On Sunday, after researching a few more recipes online, I headed out to Sunset Super to search for this spice. Finally, among the dried beans, fungus, and star anise, I found a one-pound bag of these curious-looking pods. I took my prize home. And now my mapo doufu is about 90% of the way there. I have noted my future adjustments after the recipe. For the recipe, read on.
I have been on a bit of a green veggie kick lately. As often as I cook, I never seem to have the time or energy to devote to adding a vegetable to the table. Even throwing together a basic arugula salad feels like one step too many right before we sit down to eat. So whether it's guilt, my new-found open schedule, or vegetable withdrawal, I have made a serious attempt to add some color to the plate. Last night, I offset the fiery hotness of some mapo doufu with a basic broccoli in oyster sauce stir-fry. The crispness of the broccoli and sweetness of the sauce helped extinguish the heat, even if my lips tingled for hours after the meal. Read on for the recipe.
My first job out of college, I got paid $28K a year to be an assistant media planner at Goodby, Silverstein & Partners. They had been hiring like mad that year, so by the time I started, they had run out of cubicles, and my desk was relegated to the hallway just outside the fire exit. Within a few days, I had found this awesome Chinese restaurant that did a killer salted fish and chicken fried rice, so crunched for time one afternoon, I got it to go and eagerly sat down at my sad little desk in the hallway to chow down on one of the only delicacies that $28K a year could buy me. Within minutes, the occupants of the offices around me began sticking their heads out of their doors with looks of disgust scrawled across their faces. "What IS that??!!" one Account Director gasped. "It smells like FEET!" I knew at once that my career in advertising was coming to an abrupt and bitter end. Luckily, the lady next door to him was Chinese, and she ran to my aid, exclaiming "Salted fish? That's my favorite!" My thoughts exactly. So for this recipe, I pay homage to her for saving my career. Read on for the recipe.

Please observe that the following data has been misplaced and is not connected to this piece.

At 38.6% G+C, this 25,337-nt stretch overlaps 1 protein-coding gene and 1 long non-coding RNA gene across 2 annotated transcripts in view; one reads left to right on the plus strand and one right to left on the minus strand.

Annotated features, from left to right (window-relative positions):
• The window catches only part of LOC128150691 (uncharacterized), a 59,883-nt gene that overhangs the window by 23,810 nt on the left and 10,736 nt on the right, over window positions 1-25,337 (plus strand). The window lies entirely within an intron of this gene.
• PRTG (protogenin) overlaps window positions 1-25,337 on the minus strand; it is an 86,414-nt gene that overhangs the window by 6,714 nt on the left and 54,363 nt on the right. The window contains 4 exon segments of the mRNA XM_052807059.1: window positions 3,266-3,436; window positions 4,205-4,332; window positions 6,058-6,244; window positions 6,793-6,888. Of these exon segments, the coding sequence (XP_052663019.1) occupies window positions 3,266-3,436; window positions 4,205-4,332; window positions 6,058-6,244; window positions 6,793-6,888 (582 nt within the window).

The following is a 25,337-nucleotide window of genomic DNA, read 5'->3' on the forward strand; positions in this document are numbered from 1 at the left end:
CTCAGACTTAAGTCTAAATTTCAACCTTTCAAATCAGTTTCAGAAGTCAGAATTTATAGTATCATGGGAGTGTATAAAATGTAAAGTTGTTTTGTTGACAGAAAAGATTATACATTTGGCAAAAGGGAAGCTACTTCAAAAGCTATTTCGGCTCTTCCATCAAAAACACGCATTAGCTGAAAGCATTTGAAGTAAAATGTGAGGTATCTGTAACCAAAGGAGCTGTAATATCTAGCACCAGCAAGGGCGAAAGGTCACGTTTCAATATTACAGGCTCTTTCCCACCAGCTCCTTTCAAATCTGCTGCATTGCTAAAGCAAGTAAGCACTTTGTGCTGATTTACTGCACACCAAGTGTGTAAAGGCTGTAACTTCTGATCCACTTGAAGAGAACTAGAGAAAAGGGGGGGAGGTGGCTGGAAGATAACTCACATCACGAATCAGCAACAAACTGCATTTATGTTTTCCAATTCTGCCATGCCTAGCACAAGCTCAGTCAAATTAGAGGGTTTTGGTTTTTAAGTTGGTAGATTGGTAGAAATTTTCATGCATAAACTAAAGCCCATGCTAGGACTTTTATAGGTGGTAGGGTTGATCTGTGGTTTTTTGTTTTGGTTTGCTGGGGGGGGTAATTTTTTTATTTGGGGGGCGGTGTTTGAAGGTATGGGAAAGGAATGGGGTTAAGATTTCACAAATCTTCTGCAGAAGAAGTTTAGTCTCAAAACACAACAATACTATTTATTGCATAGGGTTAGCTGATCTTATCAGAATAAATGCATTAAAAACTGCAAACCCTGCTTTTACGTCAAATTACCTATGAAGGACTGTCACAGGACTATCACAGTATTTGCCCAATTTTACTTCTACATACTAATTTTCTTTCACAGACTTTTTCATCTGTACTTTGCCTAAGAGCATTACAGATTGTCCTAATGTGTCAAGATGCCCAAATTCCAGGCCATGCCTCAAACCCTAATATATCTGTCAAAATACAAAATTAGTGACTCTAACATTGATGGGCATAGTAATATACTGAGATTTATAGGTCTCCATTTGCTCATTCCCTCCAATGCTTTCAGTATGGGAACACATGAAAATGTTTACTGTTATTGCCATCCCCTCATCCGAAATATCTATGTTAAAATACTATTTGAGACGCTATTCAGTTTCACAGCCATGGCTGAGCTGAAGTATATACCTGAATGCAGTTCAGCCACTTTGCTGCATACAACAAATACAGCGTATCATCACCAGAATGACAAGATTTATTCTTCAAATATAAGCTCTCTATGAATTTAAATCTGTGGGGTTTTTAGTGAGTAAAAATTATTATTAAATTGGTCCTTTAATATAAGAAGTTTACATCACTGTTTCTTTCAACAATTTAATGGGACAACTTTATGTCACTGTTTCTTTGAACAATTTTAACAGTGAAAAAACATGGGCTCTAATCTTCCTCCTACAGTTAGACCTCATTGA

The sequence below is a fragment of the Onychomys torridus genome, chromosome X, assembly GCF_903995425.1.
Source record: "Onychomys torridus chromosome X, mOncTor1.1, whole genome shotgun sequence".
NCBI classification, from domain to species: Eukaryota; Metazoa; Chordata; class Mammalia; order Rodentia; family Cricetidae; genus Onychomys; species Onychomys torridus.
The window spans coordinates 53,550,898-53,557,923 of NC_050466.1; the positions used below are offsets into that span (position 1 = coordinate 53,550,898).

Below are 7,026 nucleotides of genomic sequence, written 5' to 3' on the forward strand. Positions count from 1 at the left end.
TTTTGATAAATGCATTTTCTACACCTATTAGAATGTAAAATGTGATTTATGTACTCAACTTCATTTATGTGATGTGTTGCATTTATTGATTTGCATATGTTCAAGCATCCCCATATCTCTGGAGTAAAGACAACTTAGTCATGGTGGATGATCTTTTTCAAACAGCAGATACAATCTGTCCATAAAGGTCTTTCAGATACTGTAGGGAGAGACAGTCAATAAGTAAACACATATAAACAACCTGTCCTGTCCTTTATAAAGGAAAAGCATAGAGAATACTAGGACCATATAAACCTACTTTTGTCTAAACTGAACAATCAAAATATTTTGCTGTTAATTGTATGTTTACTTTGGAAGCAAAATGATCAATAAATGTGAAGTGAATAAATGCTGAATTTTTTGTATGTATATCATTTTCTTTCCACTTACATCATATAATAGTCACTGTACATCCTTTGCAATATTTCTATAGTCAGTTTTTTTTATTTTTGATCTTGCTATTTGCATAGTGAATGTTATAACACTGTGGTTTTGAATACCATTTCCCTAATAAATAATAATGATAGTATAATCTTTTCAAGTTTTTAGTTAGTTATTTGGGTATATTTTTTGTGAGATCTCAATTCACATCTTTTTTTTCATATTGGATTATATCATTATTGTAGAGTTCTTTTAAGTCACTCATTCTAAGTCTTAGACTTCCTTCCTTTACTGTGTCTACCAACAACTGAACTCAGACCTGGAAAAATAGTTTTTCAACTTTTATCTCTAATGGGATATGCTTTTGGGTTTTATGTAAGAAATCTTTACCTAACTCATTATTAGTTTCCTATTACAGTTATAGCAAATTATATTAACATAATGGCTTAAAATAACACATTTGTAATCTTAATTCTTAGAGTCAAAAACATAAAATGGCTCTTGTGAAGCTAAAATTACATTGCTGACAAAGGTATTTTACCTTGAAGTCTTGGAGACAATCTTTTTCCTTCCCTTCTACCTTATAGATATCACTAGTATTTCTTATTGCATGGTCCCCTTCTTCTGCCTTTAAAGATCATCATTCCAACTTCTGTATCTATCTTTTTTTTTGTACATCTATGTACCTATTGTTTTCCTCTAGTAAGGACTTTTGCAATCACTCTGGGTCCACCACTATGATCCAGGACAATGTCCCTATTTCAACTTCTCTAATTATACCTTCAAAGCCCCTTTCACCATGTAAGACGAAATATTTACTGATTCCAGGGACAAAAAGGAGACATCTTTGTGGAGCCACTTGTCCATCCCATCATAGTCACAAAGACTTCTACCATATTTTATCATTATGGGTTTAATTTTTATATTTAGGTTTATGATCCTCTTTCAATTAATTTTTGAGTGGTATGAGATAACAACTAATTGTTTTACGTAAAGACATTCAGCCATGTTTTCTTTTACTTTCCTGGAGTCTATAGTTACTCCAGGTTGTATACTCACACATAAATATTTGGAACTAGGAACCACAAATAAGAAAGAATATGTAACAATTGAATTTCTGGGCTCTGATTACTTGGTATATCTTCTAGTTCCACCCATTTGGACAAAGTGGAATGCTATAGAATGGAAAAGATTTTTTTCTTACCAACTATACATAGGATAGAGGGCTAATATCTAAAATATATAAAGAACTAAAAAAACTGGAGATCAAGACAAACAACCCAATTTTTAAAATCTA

In preparation for last night's dinner of our new favorite pasta, I asked Dave to stop by the grocery store on his way home to pick up prosciutto and cherry tomatoes. Unfortunately (or fortunately?), Molly Stone's ran out of the 4-oz. packs of deli meat and pint-sized containers of tomatoes, so we ended up with a pound and two pounds, respectively! So to make sure that it didn't go to waste, I whipped up another pasta using some of the leftovers. Now if I can just figure out what to do with the other 8 oz. of prosciutto...
For the recipe, keep reading.
Being Korean American, Dave loves his kimchi. I have learned to enjoy its sour-spiciness, but sometimes I just want a good pickled cabbage or radish to go with my kalbi. Enter mul kimchi. Literally "water kimchi," it's a refreshing, tangy, crunchy bite in between mouthfuls of charred meat and fluffy rice. It's also just slightly spicy, thanks to the seeded chiles that are sprinkled in with the other ingredients.
Read on for the recipe.
My first encounter with miyuk guk dates back to about 2003: Dave and I were living in Mountain View, and we were fortunate to live near several great Korean restaurants, including Palace BBQ: an all-you-can-eat mecca of smoky-sweet kalbi, bulgolgi, dak gui...and virtually anything else you could wish for. One buffet line was devoted to the raw, marinated meat, another held roughly 30 types of banchan (side dishes), and the table in the back served the mundane -- but necessary -- rice and soup. The first few visits we focused our efforts primarily on the meats and banchan, but on the fourth visit, I wandered past the soup tureens to see if there was anything I was missing.
And then I found it: an enormous vat of dark green, rich-smelling broth imbued with undulating strands of wakame seaweed and bits of tender beef. I scooped up two bowls, and a love was born. Fortunately, it's incredibly easy to make, so on cold nights (as most are here in San Francisco), I can whip up a pot to serve alongside our favorite meats or even for a simple dinner with rice and the ubiquitous banchan. Read on for the recipe.